Four months after I’d broken things off a second time with her, Sontaya’s birthday rolled around. Though there was no desire on my part to hook up again, I nevertheless wondered if she might be able to use some extra money for the occasion, so I emailed her about it.
My timing could not have been better. It turned out my ex-girlfriend was going through an incredible streak of bad luck. First there’d been a storm at her sister’s house which had severely damaged the roof and would take thirty-six thousand baht (@$1,200) to fix. Around the same time, the bar she was working at was experiencing financial troubles that forced it to close down for a few weeks. And just when it seemed things could not get any worse, the woman then got hit with some kind of debilitating flu. When I took the Skytrain down to her station to meet over coffee and see what I could do, Sontaya arrived looking like a refugee from a POW camp, her haggard appearance accompanied with fits of coughing. All her jewelry had been put in temporary hock to help pay for the new roof and her bank account was down to its last two hundred baht ($6).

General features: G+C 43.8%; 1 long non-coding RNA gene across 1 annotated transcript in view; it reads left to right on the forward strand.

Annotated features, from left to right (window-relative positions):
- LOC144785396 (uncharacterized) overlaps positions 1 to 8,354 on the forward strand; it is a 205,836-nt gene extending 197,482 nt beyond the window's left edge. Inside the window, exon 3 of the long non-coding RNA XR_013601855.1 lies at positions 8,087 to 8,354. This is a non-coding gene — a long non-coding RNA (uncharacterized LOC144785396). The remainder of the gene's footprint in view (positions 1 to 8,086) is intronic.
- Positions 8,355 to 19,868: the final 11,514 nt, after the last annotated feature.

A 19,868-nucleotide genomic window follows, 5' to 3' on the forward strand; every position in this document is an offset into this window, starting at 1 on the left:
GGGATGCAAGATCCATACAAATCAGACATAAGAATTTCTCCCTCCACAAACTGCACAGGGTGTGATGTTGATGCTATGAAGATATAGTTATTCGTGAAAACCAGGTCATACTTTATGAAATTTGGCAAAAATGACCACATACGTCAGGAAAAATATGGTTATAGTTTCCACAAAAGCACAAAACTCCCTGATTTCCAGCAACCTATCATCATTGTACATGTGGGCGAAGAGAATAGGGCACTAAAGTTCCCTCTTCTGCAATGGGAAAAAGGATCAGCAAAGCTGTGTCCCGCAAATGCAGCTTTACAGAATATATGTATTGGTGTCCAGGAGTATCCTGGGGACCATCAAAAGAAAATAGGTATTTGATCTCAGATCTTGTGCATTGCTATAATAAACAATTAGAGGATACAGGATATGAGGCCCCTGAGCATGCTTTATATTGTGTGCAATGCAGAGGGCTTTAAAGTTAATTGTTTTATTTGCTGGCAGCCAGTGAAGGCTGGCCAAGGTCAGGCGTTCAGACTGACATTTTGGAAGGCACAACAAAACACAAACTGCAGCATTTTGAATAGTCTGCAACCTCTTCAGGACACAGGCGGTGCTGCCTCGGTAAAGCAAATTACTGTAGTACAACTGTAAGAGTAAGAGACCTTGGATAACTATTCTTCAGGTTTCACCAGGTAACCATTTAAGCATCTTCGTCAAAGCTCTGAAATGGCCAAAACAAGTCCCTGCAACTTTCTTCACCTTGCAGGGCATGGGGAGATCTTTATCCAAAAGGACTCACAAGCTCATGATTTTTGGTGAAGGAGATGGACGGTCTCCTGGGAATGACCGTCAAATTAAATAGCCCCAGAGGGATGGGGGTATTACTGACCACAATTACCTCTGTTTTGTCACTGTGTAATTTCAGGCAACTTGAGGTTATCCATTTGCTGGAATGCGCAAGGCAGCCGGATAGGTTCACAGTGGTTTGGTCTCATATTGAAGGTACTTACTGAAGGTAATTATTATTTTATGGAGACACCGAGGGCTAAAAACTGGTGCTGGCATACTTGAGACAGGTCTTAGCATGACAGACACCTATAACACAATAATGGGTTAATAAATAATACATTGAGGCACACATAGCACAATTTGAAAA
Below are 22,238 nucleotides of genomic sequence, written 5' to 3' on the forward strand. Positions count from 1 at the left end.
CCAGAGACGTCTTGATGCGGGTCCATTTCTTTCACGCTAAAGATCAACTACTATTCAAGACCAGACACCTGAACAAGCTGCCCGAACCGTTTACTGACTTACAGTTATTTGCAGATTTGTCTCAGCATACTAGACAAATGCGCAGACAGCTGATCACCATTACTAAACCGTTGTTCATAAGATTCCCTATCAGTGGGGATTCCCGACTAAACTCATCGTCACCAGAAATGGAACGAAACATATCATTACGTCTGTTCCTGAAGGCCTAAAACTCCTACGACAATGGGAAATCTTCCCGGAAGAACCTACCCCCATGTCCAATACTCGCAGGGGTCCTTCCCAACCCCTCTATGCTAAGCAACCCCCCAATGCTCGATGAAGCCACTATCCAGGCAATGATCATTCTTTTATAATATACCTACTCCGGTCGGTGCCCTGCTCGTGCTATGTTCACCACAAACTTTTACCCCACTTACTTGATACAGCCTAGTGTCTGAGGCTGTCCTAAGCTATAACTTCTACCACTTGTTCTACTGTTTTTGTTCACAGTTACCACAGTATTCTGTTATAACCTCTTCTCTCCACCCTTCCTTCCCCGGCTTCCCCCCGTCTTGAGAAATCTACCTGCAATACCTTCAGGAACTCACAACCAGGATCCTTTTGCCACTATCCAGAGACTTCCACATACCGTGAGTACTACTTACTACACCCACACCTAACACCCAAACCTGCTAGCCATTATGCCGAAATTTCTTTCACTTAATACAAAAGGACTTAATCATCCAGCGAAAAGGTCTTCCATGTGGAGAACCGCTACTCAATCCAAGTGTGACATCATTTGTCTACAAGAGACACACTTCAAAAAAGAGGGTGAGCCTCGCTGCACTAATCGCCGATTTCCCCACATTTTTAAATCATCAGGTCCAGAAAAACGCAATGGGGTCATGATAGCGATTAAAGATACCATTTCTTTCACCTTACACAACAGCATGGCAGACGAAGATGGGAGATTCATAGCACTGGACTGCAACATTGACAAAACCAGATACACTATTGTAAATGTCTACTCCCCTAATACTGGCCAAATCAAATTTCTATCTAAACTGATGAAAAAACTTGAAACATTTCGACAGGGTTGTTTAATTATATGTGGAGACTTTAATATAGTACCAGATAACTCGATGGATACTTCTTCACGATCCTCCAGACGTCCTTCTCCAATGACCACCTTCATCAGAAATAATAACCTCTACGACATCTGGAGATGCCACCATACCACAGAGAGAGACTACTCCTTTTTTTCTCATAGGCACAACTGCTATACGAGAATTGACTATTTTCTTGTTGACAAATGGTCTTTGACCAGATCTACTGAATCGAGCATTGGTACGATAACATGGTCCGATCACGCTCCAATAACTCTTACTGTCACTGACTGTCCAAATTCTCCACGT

There was a lineup of ATMs next to the coffee shop and once everything had been explained to me, I took Sontaya to the one for my bank. There I transferred forty thousand baht, which would repair the roof and leave her with some money for food and medicine. (Looking back, I wished I’d given more.) She then went to her bank’s ATM and confirmed that my gift was now in her account.
From the moment in the coffee shop when I had offered to help, Sontaya had been fighting back tears. I had never seen her cry before. Sometimes it’s difficult to fully understand what people are forced to deal with. As we said goodbye at the station, still a bit bleary-eyed, she asked for a kiss but I substituted a hug, not wanting to risk catching whatever she had. Later I received an email saying she would never forget what I had done for her and her family.
My feelings regarding all this were more mundane. Here was someone who needed help, and I was in a position to provide it. Just doing my job, really. And although I did not know it at the time, this was also a prelude to what would become my most ambitious charity project ever.